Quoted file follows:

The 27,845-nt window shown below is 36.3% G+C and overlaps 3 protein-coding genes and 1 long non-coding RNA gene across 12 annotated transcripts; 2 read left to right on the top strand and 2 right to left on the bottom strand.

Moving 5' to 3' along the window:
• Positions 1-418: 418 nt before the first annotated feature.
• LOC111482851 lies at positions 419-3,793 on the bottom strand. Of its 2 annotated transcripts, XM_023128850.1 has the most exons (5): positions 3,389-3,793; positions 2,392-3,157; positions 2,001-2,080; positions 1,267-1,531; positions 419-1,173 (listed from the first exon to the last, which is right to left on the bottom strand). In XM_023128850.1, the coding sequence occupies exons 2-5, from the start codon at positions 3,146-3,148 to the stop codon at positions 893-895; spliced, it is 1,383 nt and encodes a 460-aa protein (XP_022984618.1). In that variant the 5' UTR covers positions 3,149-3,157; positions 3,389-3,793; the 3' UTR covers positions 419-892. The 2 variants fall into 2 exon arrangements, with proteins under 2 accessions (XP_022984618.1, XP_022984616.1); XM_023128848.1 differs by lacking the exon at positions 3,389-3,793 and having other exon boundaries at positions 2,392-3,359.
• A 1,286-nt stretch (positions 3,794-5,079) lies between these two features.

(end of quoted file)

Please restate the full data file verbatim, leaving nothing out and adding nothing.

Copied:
The 27,845-nt window shown below is 36.3% G+C and overlaps 3 protein-coding genes and 1 long non-coding RNA gene across 12 annotated transcripts; 2 read left to right on the top strand and 2 right to left on the bottom strand.

Moving 5' to 3' along the window:
• Positions 1-418: 418 nt before the first annotated feature.
• LOC111482851 lies at positions 419-3,793 on the bottom strand. Of its 2 annotated transcripts, XM_023128850.1 has the most exons (5): positions 3,389-3,793; positions 2,392-3,157; positions 2,001-2,080; positions 1,267-1,531; positions 419-1,173 (listed from the first exon to the last, which is right to left on the bottom strand). In XM_023128850.1, the coding sequence occupies exons 2-5, from the start codon at positions 3,146-3,148 to the stop codon at positions 893-895; spliced, it is 1,383 nt and encodes a 460-aa protein (XP_022984618.1). In that variant the 5' UTR covers positions 3,149-3,157; positions 3,389-3,793; the 3' UTR covers positions 419-892. The 2 variants fall into 2 exon arrangements, with proteins under 2 accessions (XP_022984618.1, XP_022984616.1); XM_023128848.1 differs by lacking the exon at positions 3,389-3,793 and having other exon boundaries at positions 2,392-3,359.
• A 1,286-nt stretch (positions 3,794-5,079) lies between these two features.